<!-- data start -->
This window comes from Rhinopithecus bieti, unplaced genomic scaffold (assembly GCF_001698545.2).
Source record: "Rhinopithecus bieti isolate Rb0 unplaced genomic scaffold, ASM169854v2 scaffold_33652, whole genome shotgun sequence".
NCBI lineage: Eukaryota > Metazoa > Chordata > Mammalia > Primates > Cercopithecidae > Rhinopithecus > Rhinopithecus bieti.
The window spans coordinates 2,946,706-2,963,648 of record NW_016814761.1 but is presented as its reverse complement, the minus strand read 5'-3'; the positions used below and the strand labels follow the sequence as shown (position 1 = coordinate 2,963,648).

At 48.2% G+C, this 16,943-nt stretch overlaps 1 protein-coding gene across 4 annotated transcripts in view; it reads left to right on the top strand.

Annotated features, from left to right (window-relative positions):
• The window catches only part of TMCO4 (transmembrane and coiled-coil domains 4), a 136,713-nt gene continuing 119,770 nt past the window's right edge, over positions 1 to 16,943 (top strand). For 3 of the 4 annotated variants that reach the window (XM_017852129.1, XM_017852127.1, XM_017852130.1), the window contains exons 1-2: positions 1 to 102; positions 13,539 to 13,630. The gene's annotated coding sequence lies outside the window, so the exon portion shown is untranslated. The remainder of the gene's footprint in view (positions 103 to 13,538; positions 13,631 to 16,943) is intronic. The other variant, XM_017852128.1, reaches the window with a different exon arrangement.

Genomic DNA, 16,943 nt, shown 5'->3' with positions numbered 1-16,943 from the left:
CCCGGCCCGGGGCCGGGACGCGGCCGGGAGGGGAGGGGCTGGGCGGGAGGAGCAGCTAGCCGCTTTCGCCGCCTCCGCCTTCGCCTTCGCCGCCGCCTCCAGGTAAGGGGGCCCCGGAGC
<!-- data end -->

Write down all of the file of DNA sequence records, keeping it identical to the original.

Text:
This window comes from Rhinopithecus bieti, unplaced genomic scaffold (assembly GCF_001698545.2).
Source record: "Rhinopithecus bieti isolate Rb0 unplaced genomic scaffold, ASM169854v2 scaffold_33652, whole genome shotgun sequence".
NCBI lineage: Eukaryota > Metazoa > Chordata > Mammalia > Primates > Cercopithecidae > Rhinopithecus > Rhinopithecus bieti.
The window spans coordinates 2,946,706-2,963,648 of record NW_016814761.1 but is presented as its reverse complement, the minus strand read 5'-3'; the positions used below and the strand labels follow the sequence as shown (position 1 = coordinate 2,963,648).

At 48.2% G+C, this 16,943-nt stretch overlaps 1 protein-coding gene across 4 annotated transcripts in view; it reads left to right on the top strand.

Annotated features, from left to right (window-relative positions):
• The window catches only part of TMCO4 (transmembrane and coiled-coil domains 4), a 136,713-nt gene continuing 119,770 nt past the window's right edge, over positions 1 to 16,943 (top strand). For 3 of the 4 annotated variants that reach the window (XM_017852129.1, XM_017852127.1, XM_017852130.1), the window contains exons 1-2: positions 1 to 102; positions 13,539 to 13,630. The gene's annotated coding sequence lies outside the window, so the exon portion shown is untranslated. The remainder of the gene's footprint in view (positions 103 to 13,538; positions 13,631 to 16,943) is intronic. The other variant, XM_017852128.1, reaches the window with a different exon arrangement.

Genomic DNA, 16,943 nt, shown 5'->3' with positions numbered 1-16,943 from the left:
CCCGGCCCGGGGCCGGGACGCGGCCGGGAGGGGAGGGGCTGGGCGGGAGGAGCAGCTAGCCGCTTTCGCCGCCTCCGCCTTCGCCTTCGCCGCCGCCTCCAGGTAAGGGGGCCCCGGAGC